Just as it took great skill in the darkroom to make the most of photographs captured on film, it takes great skill to turn a raw digital photograph into an eye-catching image which pops out at the viewer – taking the photo is merely the first step in a long digital 'developing' process. This blog post expands on this post from August 2014 which is also worth a read! 
Just as it took great skill in the darkroom to make the most of photographs captured on film, it takes great skill to turn a raw digital photograph into an eye-catching image which pops out at the viewer – taking the photo is merely the first step in a long digital 'developing' process. This blog post expands on this post from August 2014 which is also worth a read! 
 
David from Horizon Imaging has been honing his post-processing skills in Adobe Photoshop and Lightroom since the mid-90s, and he now applies his experience and expertise to the post-processing of all Horizon Imaging's ground-based and aerial photographs. 
 
The diagram above on the right illustrates the basic steps Horizon Imaging follow to post-process our digital photographs. Some steps may or may not be necessary depending on the condition of the original photo, but by and large the process is followed for every photograph. 
The digital photograph post-processing procedure we use for all our photographs. Click to enlarge. 
The original aerial photograph as taken directly from the camera. Click to enlarge. 
The final post-processed aerial photograph as exported from Adobe Lightroom. Click to enlarge. 
All our digital photographs are captured in the RAW image file format. This ensures that the maximum amount of image data (particularly in the very dark and bright regions of the image) is recorded from the camera's sensor from the outset. These RAW files are then opened in Adobe Lightroom on a colour-calibrated monitor. Using a calibrated monitor is essential for digital post-processing work as it ensures the screen is accurately reproducing the colours of the photographs – otherwise you could spend hours processing a set of photographs only to find they look drastically different when printed or viewed on another monitor.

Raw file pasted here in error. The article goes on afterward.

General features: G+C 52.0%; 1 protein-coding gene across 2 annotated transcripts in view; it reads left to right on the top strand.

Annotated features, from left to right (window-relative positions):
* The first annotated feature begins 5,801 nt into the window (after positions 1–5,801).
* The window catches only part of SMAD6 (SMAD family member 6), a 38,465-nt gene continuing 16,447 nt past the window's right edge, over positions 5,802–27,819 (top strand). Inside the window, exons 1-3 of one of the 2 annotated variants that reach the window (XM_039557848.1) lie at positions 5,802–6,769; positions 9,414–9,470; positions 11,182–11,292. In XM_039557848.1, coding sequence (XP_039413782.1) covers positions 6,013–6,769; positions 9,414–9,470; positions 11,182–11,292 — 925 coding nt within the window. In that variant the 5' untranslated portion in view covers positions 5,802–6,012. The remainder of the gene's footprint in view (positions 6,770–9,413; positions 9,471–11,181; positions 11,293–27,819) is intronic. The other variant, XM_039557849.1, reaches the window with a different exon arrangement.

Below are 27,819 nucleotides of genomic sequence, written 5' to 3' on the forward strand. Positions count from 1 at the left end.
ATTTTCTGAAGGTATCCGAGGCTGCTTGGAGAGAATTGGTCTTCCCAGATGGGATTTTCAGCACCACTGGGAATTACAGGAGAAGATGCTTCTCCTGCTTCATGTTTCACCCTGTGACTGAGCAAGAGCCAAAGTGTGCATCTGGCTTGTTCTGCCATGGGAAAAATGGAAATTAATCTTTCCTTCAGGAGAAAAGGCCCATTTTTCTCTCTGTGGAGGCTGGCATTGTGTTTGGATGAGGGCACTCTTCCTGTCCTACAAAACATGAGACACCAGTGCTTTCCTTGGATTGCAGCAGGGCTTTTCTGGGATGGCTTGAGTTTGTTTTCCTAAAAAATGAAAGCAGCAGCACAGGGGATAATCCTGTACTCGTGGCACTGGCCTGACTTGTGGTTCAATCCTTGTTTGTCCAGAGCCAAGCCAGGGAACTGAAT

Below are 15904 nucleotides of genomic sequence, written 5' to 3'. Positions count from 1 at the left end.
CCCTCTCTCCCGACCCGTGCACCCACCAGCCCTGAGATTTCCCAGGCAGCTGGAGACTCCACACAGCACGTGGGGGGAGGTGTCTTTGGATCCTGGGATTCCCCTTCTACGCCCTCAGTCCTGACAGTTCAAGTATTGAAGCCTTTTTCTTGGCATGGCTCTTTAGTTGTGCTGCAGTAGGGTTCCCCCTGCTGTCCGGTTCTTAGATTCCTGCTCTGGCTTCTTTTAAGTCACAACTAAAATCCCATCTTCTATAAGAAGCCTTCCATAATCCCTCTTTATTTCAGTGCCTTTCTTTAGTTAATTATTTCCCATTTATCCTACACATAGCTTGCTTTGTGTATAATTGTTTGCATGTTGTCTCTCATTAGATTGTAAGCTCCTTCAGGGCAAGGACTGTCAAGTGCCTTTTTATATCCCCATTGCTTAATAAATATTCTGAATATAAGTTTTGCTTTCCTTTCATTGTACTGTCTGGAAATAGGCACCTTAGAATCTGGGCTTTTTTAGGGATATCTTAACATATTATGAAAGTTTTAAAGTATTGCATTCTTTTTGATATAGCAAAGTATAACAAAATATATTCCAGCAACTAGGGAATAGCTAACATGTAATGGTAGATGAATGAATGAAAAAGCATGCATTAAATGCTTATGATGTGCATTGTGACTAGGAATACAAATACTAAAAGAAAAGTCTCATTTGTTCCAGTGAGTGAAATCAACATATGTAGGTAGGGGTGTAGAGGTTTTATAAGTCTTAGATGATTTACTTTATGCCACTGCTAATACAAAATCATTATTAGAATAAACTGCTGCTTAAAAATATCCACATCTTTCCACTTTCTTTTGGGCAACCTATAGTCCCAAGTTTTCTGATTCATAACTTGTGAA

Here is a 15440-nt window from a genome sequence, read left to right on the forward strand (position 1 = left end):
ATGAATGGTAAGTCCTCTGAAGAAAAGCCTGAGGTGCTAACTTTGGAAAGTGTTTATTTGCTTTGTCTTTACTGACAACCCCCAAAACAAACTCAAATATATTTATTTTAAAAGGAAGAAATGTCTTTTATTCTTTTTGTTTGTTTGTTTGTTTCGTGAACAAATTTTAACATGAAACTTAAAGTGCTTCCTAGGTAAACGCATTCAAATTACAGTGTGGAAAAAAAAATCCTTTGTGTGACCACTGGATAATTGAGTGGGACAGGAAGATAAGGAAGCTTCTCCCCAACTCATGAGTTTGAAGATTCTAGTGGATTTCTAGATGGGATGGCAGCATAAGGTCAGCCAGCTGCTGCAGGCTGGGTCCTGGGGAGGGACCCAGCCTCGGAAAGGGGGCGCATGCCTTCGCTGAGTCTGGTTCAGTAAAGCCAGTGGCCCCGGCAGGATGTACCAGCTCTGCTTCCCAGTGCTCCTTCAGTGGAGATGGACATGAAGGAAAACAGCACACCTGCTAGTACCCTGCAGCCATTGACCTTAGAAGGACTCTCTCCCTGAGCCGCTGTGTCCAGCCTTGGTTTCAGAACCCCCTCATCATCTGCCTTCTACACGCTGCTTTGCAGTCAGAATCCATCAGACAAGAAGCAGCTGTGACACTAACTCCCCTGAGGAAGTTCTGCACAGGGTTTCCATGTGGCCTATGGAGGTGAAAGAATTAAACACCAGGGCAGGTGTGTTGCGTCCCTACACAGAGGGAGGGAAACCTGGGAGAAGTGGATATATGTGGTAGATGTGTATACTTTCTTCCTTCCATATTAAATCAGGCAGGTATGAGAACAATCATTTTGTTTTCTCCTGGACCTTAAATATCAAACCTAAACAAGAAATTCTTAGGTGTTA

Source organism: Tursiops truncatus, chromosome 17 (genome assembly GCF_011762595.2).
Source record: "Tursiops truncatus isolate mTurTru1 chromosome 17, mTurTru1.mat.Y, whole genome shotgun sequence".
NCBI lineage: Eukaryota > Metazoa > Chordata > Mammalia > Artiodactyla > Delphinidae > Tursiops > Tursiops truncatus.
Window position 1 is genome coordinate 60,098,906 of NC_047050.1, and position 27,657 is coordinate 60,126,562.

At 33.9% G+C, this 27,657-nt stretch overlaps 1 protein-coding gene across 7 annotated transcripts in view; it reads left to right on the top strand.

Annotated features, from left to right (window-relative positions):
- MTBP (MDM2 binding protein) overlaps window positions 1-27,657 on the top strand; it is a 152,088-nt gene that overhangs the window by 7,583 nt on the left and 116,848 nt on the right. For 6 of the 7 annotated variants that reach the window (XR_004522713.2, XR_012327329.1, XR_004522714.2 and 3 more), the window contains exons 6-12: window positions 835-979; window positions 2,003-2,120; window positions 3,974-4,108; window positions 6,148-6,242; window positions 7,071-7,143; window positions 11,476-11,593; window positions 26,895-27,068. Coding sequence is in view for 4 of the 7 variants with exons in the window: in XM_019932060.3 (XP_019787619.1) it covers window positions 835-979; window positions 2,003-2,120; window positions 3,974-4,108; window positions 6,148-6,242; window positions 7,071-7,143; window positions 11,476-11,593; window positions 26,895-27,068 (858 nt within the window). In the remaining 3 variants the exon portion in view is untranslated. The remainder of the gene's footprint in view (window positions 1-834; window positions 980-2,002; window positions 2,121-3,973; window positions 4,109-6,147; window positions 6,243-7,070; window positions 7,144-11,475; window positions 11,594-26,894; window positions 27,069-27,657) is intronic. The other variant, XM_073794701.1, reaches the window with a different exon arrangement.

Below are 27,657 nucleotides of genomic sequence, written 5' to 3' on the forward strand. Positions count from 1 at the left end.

As can be seen by the 'before' image in the middle on the right, the original photograph had many undesired flaws, namely: underexposed, strong green tint, warmer white balance on the right side of the image compared to the left, overly saturated blues and greens, slanted horizon, patchy blue sky colour caused by the polariser, pilot visible in the field (!) and so on. These flaws were quickly removed in Lightroom using a variety of tools and techniques. 
 
One final trick to ensure all the images are processed consistently is to edit all the images, and then go back and look through them all again. By quickly flicking through a whole set of images, subtle inconsistencies in brightness and white balance will become apparent and can be corrected before the images are finally exported and sent to the client. 
 
Good post-processing of digital photographs is as important a skill as taking the photographs in the first place. Don't settle for mediocre images which lack vitality and pop – with Horizon Imaging you are guaranteed professionally-edited photographs which pack a punch! 
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